The mention of absinthe conjures up memories of a cocktail I drank years ago in a London bar. It was called a ‘Van Gogh’s Earlobe’ and its haze-inducing qualities put me off absinthe – the liquor – for almost ten years. Fortunately, dining at Absinthe – the restaurant – is an entirely different experience and one I would happily repeat.
If fancy French fare is your thing, Absinthe delivers in spades. While some fine-dining restaurants run dangerously close to creating fussy or sterile interiors with service to match, this place has heart. The maître d’s welcome is charming and attentive as he ushers us to our table in the long, narrow dining room. Sage-green wallpaper offers a subtle nod to the colour of the liquor that lends its name to the restaurant, and the open window to the kitchen offers an element of action.
The lively jazz soundtrack provides an upbeat vibe, while candles flickering on each white-clothed table shout romance. I almost expect to see men dropping to their knees with diamond rings in their hands as the other diners clap in delight and our host pops champagne for all. It’s that kind of place. On the two nights we dine, there are no proposals to be witnessed, thank goodness. We’re here to enjoy well-executed French dishes – and in most instances Absinthe delivers.
The entrée of foie gras is melt-in-your-mouth delicious and the addition of tiny hibiscus flowers gives it a perfect acidic punch. Served cold, the lobster ravioli consists of plump pieces of lobster encased in a thin sheet of pasta, but it’s the addition of julienned pink guava and a lime sabayon that gives the dish a necessary twist and makes it truly memorable. Only an entrée of seared scallops with seaurchin emulsion disappoints. The scallops are perfectly juicy, but the dish is served a touch too cold, resulting in a bland taste. Luckily, the gazpacho soup is a spicy success.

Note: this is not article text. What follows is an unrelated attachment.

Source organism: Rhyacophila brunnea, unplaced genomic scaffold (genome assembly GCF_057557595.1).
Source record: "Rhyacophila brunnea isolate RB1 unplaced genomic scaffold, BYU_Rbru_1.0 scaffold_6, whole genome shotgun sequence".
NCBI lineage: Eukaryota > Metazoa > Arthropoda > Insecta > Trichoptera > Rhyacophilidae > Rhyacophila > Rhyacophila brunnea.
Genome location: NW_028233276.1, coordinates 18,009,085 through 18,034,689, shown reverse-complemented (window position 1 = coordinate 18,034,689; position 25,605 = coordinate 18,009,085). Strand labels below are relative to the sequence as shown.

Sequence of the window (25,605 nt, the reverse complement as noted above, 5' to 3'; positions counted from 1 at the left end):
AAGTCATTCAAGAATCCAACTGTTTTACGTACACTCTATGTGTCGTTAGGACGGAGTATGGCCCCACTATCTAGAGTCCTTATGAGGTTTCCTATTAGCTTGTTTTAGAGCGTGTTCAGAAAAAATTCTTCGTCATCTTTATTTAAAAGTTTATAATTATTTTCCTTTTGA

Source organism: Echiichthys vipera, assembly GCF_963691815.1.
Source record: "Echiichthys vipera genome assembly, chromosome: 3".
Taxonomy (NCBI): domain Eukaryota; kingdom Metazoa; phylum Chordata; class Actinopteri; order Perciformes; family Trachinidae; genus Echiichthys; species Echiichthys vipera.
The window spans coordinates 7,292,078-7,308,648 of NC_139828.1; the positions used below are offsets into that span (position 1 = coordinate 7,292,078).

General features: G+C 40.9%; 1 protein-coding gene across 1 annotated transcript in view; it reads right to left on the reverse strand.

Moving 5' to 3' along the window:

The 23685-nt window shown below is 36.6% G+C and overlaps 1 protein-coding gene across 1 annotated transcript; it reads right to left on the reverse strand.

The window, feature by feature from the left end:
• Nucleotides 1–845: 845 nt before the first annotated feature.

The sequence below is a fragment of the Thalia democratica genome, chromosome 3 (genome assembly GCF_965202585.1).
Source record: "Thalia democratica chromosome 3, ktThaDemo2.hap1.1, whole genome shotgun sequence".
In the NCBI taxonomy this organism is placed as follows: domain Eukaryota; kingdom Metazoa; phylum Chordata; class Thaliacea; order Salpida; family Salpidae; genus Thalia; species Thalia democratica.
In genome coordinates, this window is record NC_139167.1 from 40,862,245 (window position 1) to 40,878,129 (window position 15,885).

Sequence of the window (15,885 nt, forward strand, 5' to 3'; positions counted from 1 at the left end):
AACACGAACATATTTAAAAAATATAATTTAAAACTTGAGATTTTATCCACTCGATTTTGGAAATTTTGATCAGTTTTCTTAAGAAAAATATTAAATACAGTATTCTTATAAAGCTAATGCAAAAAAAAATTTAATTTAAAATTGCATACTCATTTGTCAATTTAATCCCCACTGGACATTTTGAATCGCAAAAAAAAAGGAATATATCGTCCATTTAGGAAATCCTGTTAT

The mains follow a similar pattern; most are outstanding while others fall slightly short. The roasted black cod is a standout: served on a bed of saffron risotto that is far lighter and less creamy than expected – and more successful as a result – it’s the addition of a dill-scented jus that takes it to another level. The roasted duck is also delicious – the wafer-thin skin on the two breasts is cooked to perfection, although the accompanying polenta with porcini mushrooms is under-seasoned.
The slow-cooked loin of lamb is a slight disappointment to my dining companion because of the sous-vide method of cooking – and at $45, the portion is also too small. The grain-fed tenderloin of Black Angus beef is a better bet. It is perfectly cooked, and the potato galette, mushrooms and black truffle sauce deliver a beautifully rich flavour. The highlight among the skilfully made desserts is the absinthe sorbet accompanying a blueberry crème brûlée.
But it’s not just the food that will keep me coming back to Absinthe. Although it has only been open for a few months (it is a joint venture with the team behind famed Italian eatery Oso, located upstairs) the restaurant has a charm that justifies the high price tag.
When mistakenly charged for a special starter of Iberico ham that we understood to be complimentary – it was delicious by the way – the maître d’ removed it from our bill without a second thought. A classy move. The visits paid by the chef to each table are sincere, and when our knowledgeable waiter offered me a complimentary glass of dessert wine to enhance the flavour of our cheese course, it left a wonderful taste in my mouth in more ways than one, and overshadowed any previous hard feelings I may have had for absinthe.
|Venue name:||Absinthe Restaurant Francais||Contact:|
71/72 Boat Quay
|Opening hours:||Mon-Fri 11am-11pm, Sat, Sun and PH 5-11pm|